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Beatriz vs El Salvador: the drama of a young woman who can change the most restrictive abortion legislation in America


The Inter-American Court investigates for the first time a case that questions the absolute criminalization of abortion even when the life of the woman is in danger. The sentence will have implications in the region

“When my daughter was diagnosed with lupus and a pregnancy, the doctors had told her that she could not continue with her pregnancy, because both their lives were in danger.

That there was only one way for her to be saved anyway, but that they couldn't do it.

They couldn't allow an abortion."

With the intervention of Beatriz's mother, a historic hearing in the defense of sexual and reproductive rights in El Salvador begins.

This Wednesday and Thursday the Inter-American Court of Human Rights (IDH Court) investigates for the first time the consequences of the absolute criminalization of abortion that is included in the Salvadoran Penal Code as a crime under any circumstance since 1998. A favorable ruling for the family could crack the most restrictive anti-abortion legislation on the continent,

which condemns the interruption of pregnancy with penalties of up to 50 years in prison, and sets a precedent in the region.

“For my daughter, making the decision to want to continue living was torture.

I just want no one to go through what my daughter went through.

Only that ”, she explained, contained by her mother, in the court of San José (Costa Rica).

Beatriz's mother during the hearing this Wednesday in San José.

Beatriz was 21 years old and a nine-month-old boy when she was given a difficult diagnosis: she suffered from lupus, severe kidney damage and arthritis.

She also learned at that age that she was pregnant with a fetus that was developing without a skull or brain, with a malformation incompatible with life.

Despite the fact that the young woman requested that her pregnancy be interrupted when she was 13 weeks pregnant, the State's omission forced the young woman to submit the case to the inter-American human rights system.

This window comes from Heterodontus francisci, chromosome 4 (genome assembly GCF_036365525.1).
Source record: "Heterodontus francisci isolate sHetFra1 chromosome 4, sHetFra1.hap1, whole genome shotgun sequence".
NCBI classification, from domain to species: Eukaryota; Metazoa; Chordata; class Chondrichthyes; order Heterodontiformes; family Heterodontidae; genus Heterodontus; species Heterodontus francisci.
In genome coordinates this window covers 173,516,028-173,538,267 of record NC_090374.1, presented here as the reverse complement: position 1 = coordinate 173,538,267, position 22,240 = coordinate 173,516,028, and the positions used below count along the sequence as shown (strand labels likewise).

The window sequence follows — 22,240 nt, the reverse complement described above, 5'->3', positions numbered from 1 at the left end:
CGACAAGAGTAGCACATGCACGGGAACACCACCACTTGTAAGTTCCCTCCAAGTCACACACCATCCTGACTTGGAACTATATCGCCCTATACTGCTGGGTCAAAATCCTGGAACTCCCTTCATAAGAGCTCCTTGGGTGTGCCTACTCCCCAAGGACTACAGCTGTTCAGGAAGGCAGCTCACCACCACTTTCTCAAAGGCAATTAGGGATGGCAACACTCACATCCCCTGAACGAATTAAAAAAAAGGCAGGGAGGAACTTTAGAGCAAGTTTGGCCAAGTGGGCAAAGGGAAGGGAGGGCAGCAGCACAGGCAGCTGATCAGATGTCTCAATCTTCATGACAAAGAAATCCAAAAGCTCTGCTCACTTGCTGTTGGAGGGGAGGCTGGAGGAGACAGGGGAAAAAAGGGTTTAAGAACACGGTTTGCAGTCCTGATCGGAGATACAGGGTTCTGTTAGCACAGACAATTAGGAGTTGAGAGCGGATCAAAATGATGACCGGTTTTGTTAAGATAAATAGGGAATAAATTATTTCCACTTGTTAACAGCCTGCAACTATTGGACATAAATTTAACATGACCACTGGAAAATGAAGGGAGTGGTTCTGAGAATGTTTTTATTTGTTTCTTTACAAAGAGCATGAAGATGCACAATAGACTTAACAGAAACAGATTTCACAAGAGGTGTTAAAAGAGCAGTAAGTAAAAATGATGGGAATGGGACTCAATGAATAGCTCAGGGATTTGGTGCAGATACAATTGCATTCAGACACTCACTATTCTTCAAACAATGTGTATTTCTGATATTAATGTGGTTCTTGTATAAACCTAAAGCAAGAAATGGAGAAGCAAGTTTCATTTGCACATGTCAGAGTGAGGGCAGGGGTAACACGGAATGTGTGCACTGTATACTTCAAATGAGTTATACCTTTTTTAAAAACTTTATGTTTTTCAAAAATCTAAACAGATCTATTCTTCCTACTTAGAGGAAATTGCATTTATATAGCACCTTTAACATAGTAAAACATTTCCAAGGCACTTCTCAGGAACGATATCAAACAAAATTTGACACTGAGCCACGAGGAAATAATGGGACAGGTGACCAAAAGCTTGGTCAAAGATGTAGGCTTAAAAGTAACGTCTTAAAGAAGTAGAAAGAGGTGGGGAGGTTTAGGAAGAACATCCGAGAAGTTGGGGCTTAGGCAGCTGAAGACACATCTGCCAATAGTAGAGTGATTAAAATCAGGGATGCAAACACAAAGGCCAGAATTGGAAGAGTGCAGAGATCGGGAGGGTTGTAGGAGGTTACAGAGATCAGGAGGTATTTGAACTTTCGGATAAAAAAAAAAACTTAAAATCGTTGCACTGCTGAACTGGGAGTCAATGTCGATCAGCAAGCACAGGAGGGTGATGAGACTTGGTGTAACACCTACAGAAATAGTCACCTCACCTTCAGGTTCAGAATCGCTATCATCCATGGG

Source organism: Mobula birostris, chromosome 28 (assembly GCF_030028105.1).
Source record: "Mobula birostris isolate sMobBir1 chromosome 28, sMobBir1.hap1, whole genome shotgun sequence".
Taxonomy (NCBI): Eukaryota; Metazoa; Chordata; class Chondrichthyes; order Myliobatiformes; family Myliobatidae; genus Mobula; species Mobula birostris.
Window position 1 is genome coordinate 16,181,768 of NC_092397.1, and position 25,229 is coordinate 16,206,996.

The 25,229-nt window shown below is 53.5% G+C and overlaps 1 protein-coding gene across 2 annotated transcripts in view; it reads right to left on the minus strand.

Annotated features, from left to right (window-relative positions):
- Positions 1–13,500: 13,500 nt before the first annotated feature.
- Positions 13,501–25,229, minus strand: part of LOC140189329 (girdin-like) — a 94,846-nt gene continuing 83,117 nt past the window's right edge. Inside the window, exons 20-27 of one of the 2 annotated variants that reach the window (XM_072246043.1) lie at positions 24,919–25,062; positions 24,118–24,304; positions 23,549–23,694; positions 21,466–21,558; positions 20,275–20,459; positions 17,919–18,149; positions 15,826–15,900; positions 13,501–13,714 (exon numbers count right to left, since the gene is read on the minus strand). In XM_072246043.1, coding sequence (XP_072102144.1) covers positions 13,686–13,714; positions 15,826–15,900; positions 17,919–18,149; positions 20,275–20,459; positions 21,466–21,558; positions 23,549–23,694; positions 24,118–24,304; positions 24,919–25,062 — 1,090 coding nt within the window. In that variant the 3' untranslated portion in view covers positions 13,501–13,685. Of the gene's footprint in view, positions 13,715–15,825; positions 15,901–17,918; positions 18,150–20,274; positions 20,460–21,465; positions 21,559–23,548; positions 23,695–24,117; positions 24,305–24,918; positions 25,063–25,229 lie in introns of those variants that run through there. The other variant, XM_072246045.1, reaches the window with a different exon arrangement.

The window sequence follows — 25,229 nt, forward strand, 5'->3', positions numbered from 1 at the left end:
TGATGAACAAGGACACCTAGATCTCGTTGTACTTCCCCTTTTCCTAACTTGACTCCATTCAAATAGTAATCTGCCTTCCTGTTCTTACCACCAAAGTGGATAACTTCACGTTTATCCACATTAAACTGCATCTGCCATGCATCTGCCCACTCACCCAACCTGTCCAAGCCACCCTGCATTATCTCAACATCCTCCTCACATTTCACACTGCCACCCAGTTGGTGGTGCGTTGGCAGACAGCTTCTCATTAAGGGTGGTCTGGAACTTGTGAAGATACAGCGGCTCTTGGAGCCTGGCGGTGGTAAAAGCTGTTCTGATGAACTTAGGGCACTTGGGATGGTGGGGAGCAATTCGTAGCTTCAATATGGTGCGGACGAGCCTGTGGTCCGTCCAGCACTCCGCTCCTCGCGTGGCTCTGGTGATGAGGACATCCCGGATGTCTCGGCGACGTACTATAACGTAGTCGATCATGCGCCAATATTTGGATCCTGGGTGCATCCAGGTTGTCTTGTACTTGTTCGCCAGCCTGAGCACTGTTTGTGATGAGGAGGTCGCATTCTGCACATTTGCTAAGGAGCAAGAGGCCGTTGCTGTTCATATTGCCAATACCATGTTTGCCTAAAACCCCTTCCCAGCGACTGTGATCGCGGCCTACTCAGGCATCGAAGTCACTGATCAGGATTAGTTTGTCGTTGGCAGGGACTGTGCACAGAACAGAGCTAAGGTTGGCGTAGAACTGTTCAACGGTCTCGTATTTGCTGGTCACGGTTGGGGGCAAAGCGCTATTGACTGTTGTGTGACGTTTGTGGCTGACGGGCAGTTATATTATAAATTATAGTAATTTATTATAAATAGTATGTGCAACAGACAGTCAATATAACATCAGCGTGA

In May 2013, 13 weeks after Beatriz's petition, the Inter-American Court urged that they end the pregnancy.

The State then finally agreed to perform a caesarean section —a much more invasive operation than initially required— and the fetus died five hours later.

As a consequence of the late intervention,

When Dr. Guillermo Ortiz, who was also in charge of her first pregnancy, evaluated the risks of this new pregnancy, he scored a "high risk" if she continued.

"Given that there was no possibility of reversing the congenital anomaly of the fetus, we only had to protect the life of this woman," he explained in front of the seven independent magistrates who lead the highest court in the region, gathered this Wednesday in San José.

The recommendation to terminate the pregnancy was raised to a committee of 15 concurring doctors.

However, they could not carry out the suggested treatment "for fear of reprisals."

In El Salvador, health workers who recommend or perform pregnancy terminations face up to 12 years in prison.

Criminalization also makes many of them violate professional secrecy and report their patients suspected of intentional abortions to avoid going to jail.

A failure that can generate a historical precedent

After the two days of hearings this week, the parties will have 30 days to present written arguments and the court is expected to issue a decision by the end of the year.

A ruling in favor of Beatriz opens several scenarios that will ultimately depend on the Government of Nayib Bukele.

The president, who presented himself as the only one capable of solving the injustices in El Salvador, has mutated all of his policies into authoritarian measures that ignore human rights, including access to abortion.

“When we went with my wife to see the first ultra and we saw that little heart, for me it was already my daughter.

And to think about destroying or killing him… It is difficult even though he is the son of a rapist, he is your son, ”Bukele said in an interview.

Gone are his pronouncements in the electoral campaign when he called those who demanded that Beatriz continue with the pregnancy “fanatics”.

In 2021, he positioned himself loud and clear against the legalization of abortion under any cause.

He even came to compare it on several occasions with a "genocide".

An offering from the room where the audience is followed in San Salvador, El Salvador.

This is not the first time that international eyes are on El Salvador in this matter.

In February 2020, the UN forced three women victims of an obstetric emergency to be released from prison.

Since 2009, 70 women have been released for similar diagnoses.

Rosita was the last and spent 4,934 days behind bars, but there are still six more deprived of liberty.

“The president always talks about how he's going to 'change history.'

This is a perfect moment to do it”, explains Alejandra Burgos, a member of the Feminist Collective, co-litigants in the case.